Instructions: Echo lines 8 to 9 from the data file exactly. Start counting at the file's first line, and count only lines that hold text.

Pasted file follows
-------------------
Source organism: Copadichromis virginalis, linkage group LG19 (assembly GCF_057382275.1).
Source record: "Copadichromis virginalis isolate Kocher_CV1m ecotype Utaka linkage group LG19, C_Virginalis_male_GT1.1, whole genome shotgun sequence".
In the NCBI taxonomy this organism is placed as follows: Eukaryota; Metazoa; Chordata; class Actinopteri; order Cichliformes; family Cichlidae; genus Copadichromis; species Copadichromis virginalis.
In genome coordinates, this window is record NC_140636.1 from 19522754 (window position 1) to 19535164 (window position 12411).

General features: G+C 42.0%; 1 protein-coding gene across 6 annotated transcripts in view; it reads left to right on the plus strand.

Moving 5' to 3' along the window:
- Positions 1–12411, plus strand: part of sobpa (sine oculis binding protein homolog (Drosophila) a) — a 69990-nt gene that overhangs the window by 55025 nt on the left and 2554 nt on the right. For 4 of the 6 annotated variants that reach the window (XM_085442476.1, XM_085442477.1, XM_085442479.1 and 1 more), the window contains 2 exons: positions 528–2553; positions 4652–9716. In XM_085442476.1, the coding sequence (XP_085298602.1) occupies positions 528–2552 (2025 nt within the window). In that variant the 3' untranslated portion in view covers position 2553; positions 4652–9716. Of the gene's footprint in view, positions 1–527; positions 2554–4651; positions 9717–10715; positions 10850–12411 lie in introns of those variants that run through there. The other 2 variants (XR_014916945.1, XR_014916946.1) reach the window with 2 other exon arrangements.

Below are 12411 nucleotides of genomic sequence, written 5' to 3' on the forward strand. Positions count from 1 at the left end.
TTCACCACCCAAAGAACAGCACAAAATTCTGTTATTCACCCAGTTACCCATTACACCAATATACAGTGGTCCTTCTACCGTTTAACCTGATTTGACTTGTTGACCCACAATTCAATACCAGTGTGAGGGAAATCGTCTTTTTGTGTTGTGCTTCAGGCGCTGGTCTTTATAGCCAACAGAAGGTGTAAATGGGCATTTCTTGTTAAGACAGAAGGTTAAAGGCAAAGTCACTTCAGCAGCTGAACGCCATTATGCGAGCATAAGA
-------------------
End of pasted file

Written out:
Below are 12411 nucleotides of genomic sequence, written 5' to 3' on the forward strand. Positions count from 1 at the left end.
TTCACCACCCAAAGAACAGCACAAAATTCTGTTATTCACCCAGTTACCCATTACACCAATATACAGTGGTCCTTCTACCGTTTAACCTGATTTGACTTGTTGACCCACAATTCAATACCAGTGTGAGGGAAATCGTCTTTTTGTGTTGTGCTTCAGGCGCTGGTCTTTATAGCCAACAGAAGGTGTAAATGGGCATTTCTTGTTAAGACAGAAGGTTAAAGGCAAAGTCACTTCAGCAGCTGAACGCCATTATGCGAGCATAAGA